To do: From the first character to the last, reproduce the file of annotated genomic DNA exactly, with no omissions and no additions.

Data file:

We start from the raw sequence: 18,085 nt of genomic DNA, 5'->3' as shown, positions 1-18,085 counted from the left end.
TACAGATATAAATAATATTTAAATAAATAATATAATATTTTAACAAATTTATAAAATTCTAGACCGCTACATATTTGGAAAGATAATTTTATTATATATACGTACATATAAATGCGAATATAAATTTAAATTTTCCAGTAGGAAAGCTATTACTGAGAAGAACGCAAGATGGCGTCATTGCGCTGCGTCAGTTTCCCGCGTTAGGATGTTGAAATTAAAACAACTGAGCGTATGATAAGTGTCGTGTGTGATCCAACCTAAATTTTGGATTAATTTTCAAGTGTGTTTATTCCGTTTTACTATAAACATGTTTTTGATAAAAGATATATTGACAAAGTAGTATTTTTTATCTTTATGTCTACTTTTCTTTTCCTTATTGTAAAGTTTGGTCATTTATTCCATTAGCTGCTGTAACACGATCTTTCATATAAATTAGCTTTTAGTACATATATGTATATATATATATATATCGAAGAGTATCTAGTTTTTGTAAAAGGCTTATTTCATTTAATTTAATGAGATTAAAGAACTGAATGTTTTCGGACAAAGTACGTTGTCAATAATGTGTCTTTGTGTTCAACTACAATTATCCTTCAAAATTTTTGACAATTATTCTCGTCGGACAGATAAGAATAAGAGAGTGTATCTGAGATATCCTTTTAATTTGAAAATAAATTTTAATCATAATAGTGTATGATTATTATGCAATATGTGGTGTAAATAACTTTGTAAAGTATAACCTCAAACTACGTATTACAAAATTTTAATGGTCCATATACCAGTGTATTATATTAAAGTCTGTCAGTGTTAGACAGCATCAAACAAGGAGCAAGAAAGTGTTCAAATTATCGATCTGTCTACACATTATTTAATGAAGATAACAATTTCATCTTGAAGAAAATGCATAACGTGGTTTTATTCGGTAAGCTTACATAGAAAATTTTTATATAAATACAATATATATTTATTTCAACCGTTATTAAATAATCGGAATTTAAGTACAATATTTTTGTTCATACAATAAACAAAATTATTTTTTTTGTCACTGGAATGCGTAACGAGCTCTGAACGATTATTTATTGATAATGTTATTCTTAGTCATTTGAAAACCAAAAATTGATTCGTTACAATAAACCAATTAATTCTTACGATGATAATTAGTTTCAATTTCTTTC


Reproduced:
We start from the raw sequence: 18,085 nt of genomic DNA, 5'->3' as shown, positions 1-18,085 counted from the left end.
TACAGATATAAATAATATTTAAATAAATAATATAATATTTTAACAAATTTATAAAATTCTAGACCGCTACATATTTGGAAAGATAATTTTATTATATATACGTACATATAAATGCGAATATAAATTTAAATTTTCCAGTAGGAAAGCTATTACTGAGAAGAACGCAAGATGGCGTCATTGCGCTGCGTCAGTTTCCCGCGTTAGGATGTTGAAATTAAAACAACTGAGCGTATGATAAGTGTCGTGTGTGATCCAACCTAAATTTTGGATTAATTTTCAAGTGTGTTTATTCCGTTTTACTATAAACATGTTTTTGATAAAAGATATATTGACAAAGTAGTATTTTTTATCTTTATGTCTACTTTTCTTTTCCTTATTGTAAAGTTTGGTCATTTATTCCATTAGCTGCTGTAACACGATCTTTCATATAAATTAGCTTTTAGTACATATATGTATATATATATATATATCGAAGAGTATCTAGTTTTTGTAAAAGGCTTATTTCATTTAATTTAATGAGATTAAAGAACTGAATGTTTTCGGACAAAGTACGTTGTCAATAATGTGTCTTTGTGTTCAACTACAATTATCCTTCAAAATTTTTGACAATTATTCTCGTCGGACAGATAAGAATAAGAGAGTGTATCTGAGATATCCTTTTAATTTGAAAATAAATTTTAATCATAATAGTGTATGATTATTATGCAATATGTGGTGTAAATAACTTTGTAAAGTATAACCTCAAACTACGTATTACAAAATTTTAATGGTCCATATACCAGTGTATTATATTAAAGTCTGTCAGTGTTAGACAGCATCAAACAAGGAGCAAGAAAGTGTTCAAATTATCGATCTGTCTACACATTATTTAATGAAGATAACAATTTCATCTTGAAGAAAATGCATAACGTGGTTTTATTCGGTAAGCTTACATAGAAAATTTTTATATAAATACAATATATATTTATTTCAACCGTTATTAAATAATCGGAATTTAAGTACAATATTTTTGTTCATACAATAAACAAAATTATTTTTTTTGTCACTGGAATGCGTAACGAGCTCTGAACGATTATTTATTGATAATGTTATTCTTAGTCATTTGAAAACCAAAAATTGATTCGTTACAATAAACCAATTAATTCTTACGATGATAATTAGTTTCAATTTCTTTC